Chimpanzees make tools and use them to acquire foods and for social displays; they have sophisticated hunting strategies requiring cooperation, influence and rank; they are status conscious, manipulative and capable of deception; they can learn to use symbols and understand aspects of human language including some relational syntax, concepts of number and numerical sequence; and they are capable of spontaneous planning for a future state or event. Chimps communicate in a manner similar to human nonverbal communication, using vocalizations, hand gestures, and facial expressions.

Chimpanzee tracking can be done all year-round in Nyungwe Forest, rain or shine, and while it is never guaranteed that you will see them, sightings are very common and guides are skillful in tracking them. The experience differs from gorilla tracking as the chimps are running around, so the sightings are a bit more sporadic and rushed, but worthwhile nonetheless.

Chimpanzee groups live high in the canopy of Nyungwe National Park, and catching your first glimpse of one crashing through the forest after hiking into their territory is nothing short of astonishing. During the rainy season, a troop of chimpanzees often moves into Uwinka and the colored trail as well, and it is up to the tourist to decide whether to pay extra to track them. You may be able to hear chimpanzees before you see them; from somewhere deep in the forest, an excited hooting, just one voice at first, then several, rising in volume before stopping abruptly or fading away.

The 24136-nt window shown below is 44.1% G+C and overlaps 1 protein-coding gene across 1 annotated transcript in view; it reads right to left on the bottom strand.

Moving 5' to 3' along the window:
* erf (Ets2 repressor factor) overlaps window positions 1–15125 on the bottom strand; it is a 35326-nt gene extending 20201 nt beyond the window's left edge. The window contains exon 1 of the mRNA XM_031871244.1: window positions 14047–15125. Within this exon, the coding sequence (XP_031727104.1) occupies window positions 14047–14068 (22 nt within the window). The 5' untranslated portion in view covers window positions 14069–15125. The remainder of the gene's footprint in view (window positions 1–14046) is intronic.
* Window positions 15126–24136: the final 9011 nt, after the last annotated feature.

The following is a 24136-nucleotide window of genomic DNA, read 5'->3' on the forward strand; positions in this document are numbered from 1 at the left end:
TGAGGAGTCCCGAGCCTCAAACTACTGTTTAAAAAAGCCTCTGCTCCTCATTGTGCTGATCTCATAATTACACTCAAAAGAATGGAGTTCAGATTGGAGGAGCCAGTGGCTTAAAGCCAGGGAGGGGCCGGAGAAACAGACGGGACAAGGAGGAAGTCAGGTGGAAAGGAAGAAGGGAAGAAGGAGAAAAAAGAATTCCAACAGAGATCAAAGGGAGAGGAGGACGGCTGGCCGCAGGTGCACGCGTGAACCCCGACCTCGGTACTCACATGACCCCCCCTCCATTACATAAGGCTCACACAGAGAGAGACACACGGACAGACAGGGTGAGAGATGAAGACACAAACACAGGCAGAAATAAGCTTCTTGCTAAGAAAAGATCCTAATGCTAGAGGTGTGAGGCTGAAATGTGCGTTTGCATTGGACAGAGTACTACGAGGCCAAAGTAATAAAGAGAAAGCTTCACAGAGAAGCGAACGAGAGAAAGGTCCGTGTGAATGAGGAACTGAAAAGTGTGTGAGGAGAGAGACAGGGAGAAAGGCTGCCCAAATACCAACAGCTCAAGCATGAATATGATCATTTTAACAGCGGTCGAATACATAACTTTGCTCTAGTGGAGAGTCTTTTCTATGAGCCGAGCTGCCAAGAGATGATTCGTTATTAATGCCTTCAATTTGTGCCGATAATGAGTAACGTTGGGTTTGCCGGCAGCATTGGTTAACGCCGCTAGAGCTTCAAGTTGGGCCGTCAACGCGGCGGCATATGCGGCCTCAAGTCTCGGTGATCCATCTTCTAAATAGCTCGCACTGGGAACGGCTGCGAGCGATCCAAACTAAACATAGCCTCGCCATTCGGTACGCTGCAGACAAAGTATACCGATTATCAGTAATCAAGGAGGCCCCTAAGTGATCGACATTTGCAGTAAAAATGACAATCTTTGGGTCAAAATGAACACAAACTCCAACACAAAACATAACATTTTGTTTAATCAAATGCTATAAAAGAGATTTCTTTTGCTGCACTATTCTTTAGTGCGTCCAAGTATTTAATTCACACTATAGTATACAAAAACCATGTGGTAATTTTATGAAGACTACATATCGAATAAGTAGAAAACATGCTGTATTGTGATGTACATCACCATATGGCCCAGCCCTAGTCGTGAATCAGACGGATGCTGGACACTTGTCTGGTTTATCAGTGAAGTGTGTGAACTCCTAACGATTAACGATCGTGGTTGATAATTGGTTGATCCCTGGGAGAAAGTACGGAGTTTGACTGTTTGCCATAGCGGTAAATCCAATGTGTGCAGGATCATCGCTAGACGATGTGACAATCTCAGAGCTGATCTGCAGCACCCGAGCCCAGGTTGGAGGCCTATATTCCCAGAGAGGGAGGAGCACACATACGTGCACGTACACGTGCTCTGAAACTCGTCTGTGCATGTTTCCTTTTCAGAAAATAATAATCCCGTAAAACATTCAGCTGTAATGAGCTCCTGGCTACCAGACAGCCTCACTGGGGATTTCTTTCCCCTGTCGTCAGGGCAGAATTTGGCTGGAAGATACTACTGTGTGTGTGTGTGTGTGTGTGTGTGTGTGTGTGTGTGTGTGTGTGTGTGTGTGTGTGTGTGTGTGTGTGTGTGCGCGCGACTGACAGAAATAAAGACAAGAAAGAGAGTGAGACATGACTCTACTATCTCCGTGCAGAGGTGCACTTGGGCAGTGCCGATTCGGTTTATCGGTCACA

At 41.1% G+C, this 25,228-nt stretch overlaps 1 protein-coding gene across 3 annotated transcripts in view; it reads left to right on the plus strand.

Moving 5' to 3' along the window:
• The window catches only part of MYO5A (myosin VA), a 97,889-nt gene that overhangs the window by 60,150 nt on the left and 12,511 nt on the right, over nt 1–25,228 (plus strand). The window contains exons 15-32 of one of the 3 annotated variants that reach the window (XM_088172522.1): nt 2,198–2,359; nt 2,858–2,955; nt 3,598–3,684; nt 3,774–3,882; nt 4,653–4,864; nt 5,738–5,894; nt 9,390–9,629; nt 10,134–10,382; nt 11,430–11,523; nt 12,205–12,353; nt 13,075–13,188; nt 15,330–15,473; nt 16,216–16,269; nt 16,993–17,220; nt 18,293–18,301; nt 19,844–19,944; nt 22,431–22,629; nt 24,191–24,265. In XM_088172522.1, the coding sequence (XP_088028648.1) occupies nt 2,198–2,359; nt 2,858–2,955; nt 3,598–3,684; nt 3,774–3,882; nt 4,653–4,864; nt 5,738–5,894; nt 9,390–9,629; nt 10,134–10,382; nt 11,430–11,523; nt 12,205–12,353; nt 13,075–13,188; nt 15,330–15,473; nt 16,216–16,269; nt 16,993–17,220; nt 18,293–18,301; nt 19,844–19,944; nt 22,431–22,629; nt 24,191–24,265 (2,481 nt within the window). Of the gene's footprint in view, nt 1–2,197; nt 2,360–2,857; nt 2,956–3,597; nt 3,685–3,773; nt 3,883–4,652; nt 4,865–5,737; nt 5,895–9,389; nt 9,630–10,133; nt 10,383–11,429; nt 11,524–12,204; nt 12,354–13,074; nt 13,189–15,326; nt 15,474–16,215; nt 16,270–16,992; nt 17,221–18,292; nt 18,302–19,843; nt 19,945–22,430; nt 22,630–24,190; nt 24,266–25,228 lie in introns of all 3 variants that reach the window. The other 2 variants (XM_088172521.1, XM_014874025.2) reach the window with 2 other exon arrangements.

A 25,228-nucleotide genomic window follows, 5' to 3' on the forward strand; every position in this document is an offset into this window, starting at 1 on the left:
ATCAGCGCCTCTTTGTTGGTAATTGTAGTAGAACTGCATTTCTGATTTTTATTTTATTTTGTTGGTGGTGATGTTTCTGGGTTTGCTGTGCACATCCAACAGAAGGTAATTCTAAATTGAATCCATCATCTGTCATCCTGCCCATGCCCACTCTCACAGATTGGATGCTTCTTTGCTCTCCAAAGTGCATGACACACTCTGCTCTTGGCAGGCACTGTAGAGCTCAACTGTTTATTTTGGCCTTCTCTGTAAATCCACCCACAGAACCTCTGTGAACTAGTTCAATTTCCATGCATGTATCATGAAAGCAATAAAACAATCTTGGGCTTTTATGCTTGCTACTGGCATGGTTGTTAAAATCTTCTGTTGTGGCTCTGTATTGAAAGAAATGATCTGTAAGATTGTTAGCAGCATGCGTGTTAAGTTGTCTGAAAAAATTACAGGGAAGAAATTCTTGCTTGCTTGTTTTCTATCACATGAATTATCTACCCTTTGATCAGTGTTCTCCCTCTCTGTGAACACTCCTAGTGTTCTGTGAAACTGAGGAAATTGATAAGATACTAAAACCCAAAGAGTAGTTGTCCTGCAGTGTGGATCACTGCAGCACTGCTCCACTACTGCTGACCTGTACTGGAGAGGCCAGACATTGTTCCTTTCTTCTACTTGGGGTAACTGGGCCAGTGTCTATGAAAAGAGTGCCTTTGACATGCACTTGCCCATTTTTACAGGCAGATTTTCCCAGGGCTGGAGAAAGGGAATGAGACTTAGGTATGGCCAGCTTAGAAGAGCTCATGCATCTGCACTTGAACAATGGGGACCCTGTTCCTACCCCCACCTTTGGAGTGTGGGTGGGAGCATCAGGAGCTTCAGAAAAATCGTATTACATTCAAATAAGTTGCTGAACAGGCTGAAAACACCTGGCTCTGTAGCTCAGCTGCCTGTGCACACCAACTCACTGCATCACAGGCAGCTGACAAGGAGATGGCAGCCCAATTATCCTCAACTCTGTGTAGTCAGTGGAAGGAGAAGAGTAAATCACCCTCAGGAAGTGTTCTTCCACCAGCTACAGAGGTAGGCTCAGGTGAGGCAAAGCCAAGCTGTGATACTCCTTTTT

Golden monkeys in Nyungwe forest

These striking golden monkeys are a treat for the eyes. With their bright orange fur contrasting the green rainforests of the Virunga Mountains, it’s a photographers dream, Visitors meet with their guides at Volcanoes National Park’s Kinigi Headquarters and the visit is done once per day, time will be allocated once booked.

The thirteen primate species which are found in Nyungwe represent something like 20-25% of the total number in Africa, an extraordinary figure which in East Africa is comparable only to Uganda’s Kibale forest. Furthermore, several of these primates are listed as vulnerable or endangered on the IUCN red list, and Nyungwe is almost certainly the main stronghold for at least two of them. The most celebrated of Nyungwe primates is the Rwenzori Colobus a race of the more wide spread Angola colobus which is restricted to the Albertine Rift.

Black and White Colobus monkeys